Everyone has millions of microbes living in complex communities in their sinuses. All these hundreds of species of bacteria, fungi, and viruses are the sinus microbiome or sinus microbiota. In addition, some (many?) people also have tiny organisms called archaea living in their sinuses.
What are archaea? Archaea are single-celled organisms that lack cell nuclei, and have a unique cell wall membrane. Very little is known about them, what their role is in the sinuses (that is, what are they doing there?), how do they interact with the host (the person), and whether their presence is beneficial or not.
There are only a few studies looking at archaea in humans, and while very little is known, the current view is that there are no known harmful archaea ("archaeal pathogens or parasites").
In a 2019 study, French researchers found archaea in the sinuses of 9 of their patients with chronic sinusitis - and therefore thought they were linked to disease. But unfortunately they didn't look to see if archaea are also found in the sinuses of healthy persons, thus there wasn't a comparison group. They found methanogenic archaea (the only microorganisms able to produce methane) in these nine patients, and they thought that the archaea were contributing to or causing the chronic sinusitis.
The Methanobrevibacter species they found were M. smithii, M. oralis, and M. massiliense, of which 2 have been found in dental plaque and periodontitis lesions, and one is a gut methanogen. [Note: This means it is found in the gut and is methane producing - but that doesn't mean it is harmful.]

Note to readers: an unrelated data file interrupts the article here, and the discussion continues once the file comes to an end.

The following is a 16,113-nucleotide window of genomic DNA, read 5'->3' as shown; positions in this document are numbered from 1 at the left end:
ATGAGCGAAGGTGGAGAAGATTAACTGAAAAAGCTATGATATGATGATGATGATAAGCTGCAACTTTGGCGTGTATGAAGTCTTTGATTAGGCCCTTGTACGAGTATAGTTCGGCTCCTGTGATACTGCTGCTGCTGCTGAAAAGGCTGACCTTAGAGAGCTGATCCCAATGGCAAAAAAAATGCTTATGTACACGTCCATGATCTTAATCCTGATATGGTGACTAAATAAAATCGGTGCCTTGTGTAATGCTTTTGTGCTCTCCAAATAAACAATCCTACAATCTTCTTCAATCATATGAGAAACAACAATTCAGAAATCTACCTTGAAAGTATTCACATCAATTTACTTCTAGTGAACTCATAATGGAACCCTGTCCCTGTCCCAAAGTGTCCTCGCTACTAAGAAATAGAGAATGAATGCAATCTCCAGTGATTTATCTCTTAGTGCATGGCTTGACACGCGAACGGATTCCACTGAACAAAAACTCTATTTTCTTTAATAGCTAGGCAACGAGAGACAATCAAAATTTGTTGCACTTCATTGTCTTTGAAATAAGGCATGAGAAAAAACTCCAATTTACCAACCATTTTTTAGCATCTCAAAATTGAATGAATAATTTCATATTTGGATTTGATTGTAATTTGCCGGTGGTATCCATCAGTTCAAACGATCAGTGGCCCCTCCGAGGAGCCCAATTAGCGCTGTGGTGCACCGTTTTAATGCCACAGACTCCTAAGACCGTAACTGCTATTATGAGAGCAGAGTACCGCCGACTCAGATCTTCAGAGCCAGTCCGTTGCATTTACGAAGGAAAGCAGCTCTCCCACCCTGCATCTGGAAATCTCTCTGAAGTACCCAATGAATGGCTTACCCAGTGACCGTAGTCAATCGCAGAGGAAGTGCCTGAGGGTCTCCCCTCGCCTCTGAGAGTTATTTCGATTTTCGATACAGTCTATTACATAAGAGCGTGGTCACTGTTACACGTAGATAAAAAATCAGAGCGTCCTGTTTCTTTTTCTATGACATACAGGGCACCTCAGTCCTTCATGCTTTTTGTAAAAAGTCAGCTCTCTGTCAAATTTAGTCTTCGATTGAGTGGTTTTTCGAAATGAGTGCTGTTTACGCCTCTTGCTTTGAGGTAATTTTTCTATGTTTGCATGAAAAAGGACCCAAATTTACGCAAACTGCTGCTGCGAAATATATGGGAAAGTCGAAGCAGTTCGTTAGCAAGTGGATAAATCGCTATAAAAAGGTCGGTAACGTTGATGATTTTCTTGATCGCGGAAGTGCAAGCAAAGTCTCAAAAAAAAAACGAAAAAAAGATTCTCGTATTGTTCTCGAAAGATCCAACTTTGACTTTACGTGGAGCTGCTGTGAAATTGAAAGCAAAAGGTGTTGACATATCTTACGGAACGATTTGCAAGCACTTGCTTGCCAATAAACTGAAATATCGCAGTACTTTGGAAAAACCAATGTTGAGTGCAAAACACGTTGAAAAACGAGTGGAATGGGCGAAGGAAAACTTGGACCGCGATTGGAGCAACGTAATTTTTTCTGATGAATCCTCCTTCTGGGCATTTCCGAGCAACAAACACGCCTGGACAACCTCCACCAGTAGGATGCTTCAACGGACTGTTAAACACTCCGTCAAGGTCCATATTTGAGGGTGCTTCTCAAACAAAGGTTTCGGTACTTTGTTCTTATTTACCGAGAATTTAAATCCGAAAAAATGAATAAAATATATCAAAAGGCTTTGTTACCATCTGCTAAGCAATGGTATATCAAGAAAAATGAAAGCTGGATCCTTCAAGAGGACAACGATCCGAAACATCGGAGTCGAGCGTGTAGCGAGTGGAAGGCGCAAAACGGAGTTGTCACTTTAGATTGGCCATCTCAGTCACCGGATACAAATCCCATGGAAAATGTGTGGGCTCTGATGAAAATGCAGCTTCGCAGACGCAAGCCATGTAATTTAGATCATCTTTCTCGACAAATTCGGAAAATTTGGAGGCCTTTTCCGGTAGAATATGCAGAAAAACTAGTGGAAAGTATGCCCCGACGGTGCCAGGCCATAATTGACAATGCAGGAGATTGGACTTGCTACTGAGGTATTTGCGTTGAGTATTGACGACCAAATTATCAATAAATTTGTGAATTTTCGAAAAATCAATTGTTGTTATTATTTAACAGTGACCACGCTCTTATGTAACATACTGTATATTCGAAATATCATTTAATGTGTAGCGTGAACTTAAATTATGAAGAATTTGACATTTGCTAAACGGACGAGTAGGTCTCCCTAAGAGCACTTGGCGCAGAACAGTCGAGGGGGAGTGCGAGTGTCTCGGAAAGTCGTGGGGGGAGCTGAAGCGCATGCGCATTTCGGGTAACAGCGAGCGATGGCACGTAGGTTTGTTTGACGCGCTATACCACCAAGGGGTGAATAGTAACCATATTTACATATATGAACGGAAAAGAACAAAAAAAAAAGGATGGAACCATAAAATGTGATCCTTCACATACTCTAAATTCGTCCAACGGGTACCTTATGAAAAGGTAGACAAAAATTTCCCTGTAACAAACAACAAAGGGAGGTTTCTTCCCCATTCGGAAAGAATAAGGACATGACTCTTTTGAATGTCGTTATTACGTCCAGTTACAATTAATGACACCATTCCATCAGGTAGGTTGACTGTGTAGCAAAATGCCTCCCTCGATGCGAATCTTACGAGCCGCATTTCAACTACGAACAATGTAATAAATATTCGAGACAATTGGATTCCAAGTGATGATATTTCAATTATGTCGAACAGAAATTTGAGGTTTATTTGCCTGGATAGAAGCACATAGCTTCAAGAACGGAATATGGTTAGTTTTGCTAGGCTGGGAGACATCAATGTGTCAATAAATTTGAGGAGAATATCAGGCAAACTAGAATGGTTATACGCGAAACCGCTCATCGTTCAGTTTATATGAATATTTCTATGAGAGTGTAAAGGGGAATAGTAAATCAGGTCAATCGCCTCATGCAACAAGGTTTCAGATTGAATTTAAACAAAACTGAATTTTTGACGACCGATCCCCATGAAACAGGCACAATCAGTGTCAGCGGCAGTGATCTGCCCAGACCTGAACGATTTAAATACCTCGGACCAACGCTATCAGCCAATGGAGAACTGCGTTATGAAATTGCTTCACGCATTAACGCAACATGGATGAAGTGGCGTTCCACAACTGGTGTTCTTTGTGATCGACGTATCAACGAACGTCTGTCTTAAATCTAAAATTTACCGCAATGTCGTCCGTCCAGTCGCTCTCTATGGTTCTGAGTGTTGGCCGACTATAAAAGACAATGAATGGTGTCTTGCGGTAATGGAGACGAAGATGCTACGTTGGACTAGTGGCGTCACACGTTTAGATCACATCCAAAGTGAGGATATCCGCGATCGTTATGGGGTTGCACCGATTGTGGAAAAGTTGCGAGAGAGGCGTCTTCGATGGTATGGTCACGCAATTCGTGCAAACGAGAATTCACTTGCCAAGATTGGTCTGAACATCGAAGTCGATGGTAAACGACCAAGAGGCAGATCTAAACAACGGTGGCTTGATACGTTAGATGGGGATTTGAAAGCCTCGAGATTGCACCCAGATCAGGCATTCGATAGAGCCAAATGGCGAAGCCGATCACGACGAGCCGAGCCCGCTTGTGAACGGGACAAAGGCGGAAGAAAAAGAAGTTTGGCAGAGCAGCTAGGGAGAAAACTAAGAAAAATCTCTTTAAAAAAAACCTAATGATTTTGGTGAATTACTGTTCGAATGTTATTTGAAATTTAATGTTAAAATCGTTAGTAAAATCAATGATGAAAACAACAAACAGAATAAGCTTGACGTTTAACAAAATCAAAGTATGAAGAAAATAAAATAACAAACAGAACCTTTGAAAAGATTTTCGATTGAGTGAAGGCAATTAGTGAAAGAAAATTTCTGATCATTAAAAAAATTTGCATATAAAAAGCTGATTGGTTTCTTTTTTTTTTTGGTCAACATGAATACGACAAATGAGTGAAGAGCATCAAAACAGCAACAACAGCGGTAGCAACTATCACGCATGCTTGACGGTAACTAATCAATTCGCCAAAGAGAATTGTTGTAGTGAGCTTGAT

Finally, a more recent and comprehensive study looked at archaea and bacteria in the sinuses of both healthy persons and those with chronic sinusitis. University of Auckland researchers found that only 6 out of 70 persons (both healthy and with sinusitis) had archaea in the sinuses, and they were very low in numbers and in diversity. In those with archaea, there was a lot of variation between people. They did not see any archaea associated with chronic sinusitis.
Archaea found were from Euryarchaeota, Thaumarchaeota, and Methanobrevibacteriaceae phyla.
One can only wonder what the archaea are doing in the sinuses in those with them. Especially, as the researchers point out that archaea are characterized by a unique cell wall membrane that "assists survival in extreme conditions such as hydrothermal vents, salt lakes, anoxic and highly acidic or alkaline environments". Also, that recent studies suggest that the human immune system recognizes and can be "activated" by archaea.
Finally, studies also mention that archaea are resistant to many antibiotics (because of lack of peptidoglycan in their cell wall). It is unknown how this influences their role (if any) in human health and disease.
As you can see, much is unknown right now. Even how many people have archaea in their sinuses, and what kinds of archaea. Stay tuned.
Article by B.W. Mackenzie et al in Frontiers in Cellular Infection and Microbiology: A Novel Description of the Human Sinus Archaeome During Health and Chronic Rhinosinusitis